It’s a Real Job

I think it says something about the longevity of a relationship when ‘playing doctors and nurses’ actually means giving your partner Lemsips and tucking them up because they’re not very well. Layla’s got a nasty sinus infection and is all bunged up on the sofa making elephantine like blowing nose sounds. Its not very nice for her and I’m trying to be caring and helpful, but there’s not much I can do other than make Lemsips. I think its a fairly good thing I don’t work in the medical industry as that would be my default cure for everything. Headaches? Lemsip. Nausea? Lemsip. Leg fallen off? Lemsip. Had I written ER or even much less interesting and far more poorly written Holby City, each and every episode would involve many people dying as a Lemsip does not cure a knife wound or head injuries from a car crash. Oddly while those storylines would have ruined ER, I can’t help but feel it would make Holby City a considerably better watch. I am designated carer until 5pm tonight when I head to my gig which is in the very posh Hanbury Manor Marriott in Ware. I am assured that this hotel is the five star premises that Robbie Williams and Oasis stay in when they do Knebworth. I hope that after I’ve done my gig there tonight my name will be added to that list of great guests. Its more likely I will try and nick a dressing gown and get kicked out.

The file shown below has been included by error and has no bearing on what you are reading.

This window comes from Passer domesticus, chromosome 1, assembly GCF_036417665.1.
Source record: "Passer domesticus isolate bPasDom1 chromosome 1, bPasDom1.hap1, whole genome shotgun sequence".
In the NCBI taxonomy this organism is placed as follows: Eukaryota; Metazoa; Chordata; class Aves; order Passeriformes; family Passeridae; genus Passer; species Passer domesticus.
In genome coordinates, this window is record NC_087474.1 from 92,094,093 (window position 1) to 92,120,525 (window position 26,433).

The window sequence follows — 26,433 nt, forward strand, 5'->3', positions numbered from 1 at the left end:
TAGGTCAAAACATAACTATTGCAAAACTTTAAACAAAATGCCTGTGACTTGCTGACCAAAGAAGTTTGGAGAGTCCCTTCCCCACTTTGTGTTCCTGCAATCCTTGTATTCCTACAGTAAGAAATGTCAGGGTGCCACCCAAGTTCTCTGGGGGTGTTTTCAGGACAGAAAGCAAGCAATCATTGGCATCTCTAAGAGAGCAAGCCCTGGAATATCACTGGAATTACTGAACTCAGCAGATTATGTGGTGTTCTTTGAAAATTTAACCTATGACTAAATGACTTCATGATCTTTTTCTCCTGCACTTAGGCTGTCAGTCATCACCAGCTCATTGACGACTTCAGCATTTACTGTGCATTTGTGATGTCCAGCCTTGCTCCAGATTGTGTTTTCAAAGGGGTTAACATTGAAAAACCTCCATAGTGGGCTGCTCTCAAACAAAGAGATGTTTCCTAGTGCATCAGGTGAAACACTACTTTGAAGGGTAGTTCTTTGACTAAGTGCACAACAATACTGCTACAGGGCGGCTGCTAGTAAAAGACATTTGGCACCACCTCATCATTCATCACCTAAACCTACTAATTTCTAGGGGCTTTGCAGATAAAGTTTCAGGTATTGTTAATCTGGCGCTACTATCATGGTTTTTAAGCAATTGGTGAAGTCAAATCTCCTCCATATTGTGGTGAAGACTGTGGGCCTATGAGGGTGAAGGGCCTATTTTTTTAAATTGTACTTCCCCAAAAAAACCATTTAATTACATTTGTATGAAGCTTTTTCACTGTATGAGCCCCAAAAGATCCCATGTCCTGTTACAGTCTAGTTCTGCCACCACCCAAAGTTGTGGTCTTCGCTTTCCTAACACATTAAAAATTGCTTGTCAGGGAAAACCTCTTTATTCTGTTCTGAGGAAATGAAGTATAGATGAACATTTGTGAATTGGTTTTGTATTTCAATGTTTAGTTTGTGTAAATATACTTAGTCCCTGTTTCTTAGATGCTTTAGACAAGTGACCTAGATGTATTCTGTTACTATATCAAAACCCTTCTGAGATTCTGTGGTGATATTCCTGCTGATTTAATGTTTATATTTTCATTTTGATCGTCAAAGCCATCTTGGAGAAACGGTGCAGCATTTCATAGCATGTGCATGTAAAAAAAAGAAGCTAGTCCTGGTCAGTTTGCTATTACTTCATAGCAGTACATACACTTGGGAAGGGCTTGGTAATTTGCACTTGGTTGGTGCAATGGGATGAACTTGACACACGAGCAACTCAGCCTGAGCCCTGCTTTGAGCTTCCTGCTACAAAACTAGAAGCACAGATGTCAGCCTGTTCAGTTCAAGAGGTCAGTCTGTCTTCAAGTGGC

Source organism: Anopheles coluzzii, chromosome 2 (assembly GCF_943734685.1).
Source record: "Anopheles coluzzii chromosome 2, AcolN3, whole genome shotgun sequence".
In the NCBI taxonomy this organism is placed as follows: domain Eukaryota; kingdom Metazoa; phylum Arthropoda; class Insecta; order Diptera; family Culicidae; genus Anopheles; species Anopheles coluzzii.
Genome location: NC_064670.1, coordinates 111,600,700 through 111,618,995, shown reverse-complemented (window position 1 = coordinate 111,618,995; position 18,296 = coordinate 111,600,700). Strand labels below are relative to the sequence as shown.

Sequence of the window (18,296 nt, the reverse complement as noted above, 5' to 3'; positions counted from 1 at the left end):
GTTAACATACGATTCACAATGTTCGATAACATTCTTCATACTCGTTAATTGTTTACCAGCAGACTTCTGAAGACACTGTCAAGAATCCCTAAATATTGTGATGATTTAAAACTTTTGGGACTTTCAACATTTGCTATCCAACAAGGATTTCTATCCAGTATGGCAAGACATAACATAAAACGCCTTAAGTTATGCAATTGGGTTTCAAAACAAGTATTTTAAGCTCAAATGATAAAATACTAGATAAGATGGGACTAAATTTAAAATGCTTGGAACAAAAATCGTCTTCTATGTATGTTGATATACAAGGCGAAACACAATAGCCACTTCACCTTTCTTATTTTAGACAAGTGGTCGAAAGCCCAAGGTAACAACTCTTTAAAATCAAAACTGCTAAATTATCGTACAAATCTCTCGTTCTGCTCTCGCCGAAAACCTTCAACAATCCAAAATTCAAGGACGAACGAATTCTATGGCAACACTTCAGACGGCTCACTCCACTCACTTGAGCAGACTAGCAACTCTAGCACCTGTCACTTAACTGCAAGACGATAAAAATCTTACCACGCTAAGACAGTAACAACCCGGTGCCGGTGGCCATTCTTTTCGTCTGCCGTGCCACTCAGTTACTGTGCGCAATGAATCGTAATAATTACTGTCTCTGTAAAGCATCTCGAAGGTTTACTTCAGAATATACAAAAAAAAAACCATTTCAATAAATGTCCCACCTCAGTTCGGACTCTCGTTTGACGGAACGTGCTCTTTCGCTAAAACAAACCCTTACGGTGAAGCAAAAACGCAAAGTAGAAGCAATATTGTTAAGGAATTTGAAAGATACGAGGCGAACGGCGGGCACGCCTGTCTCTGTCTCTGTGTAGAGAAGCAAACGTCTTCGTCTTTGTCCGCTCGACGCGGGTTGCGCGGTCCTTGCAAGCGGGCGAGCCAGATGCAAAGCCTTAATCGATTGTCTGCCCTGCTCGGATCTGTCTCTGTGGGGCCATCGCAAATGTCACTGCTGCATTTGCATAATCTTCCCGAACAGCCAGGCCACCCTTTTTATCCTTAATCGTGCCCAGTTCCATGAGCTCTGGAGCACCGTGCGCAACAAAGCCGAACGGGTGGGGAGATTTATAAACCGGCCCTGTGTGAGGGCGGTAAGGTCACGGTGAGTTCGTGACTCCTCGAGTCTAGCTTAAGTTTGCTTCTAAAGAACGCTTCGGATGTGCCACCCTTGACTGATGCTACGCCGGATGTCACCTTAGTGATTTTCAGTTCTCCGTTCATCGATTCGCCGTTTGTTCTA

Last night’s gig was unexpectedly odd, yet fun. It was at Kingston University, and sharing sentiment with Mr Han Solo, I had a bad feeling about it. The gig itself looked ok, but not great. The room was a funny shape, and there weren’t too many students there, but they had gone to effort of putting signs up saying the pool tables and bar were closed while the acts were on, which is always nice. I sat in the ‘comedian’s area’ with Danny Ward, waiting for the show to kick off, and as we chatted away and caught up on things, a young student couple strolled straight into the area, sat on the sofa infront of us and started heavy petting. The sofas were at right angles to each other and so even if Danny and I were to turn our heads away, the near shagging would have continued to be in our peripheral vision. We wanted to tell them it was the comic’s area, but they were so into it I don’t think they would have noticed. I remember some pretty frisky university moments, but they tended not to be in brightly lit room knowing there was a small audience. Still, not having a clue how to deal with is, I just stared right at them for a bit, pulling some faces, and twittering about their antics. They still didn’t notice, and now I fear I’ve unknowingly made them celebrities. Saying that, some fame was definitely deserved. They seemed very good at it, and the guy was really grabbing the girl’s boobs and they were only 4 days into uni so that’s fast work. Sluts. All of them.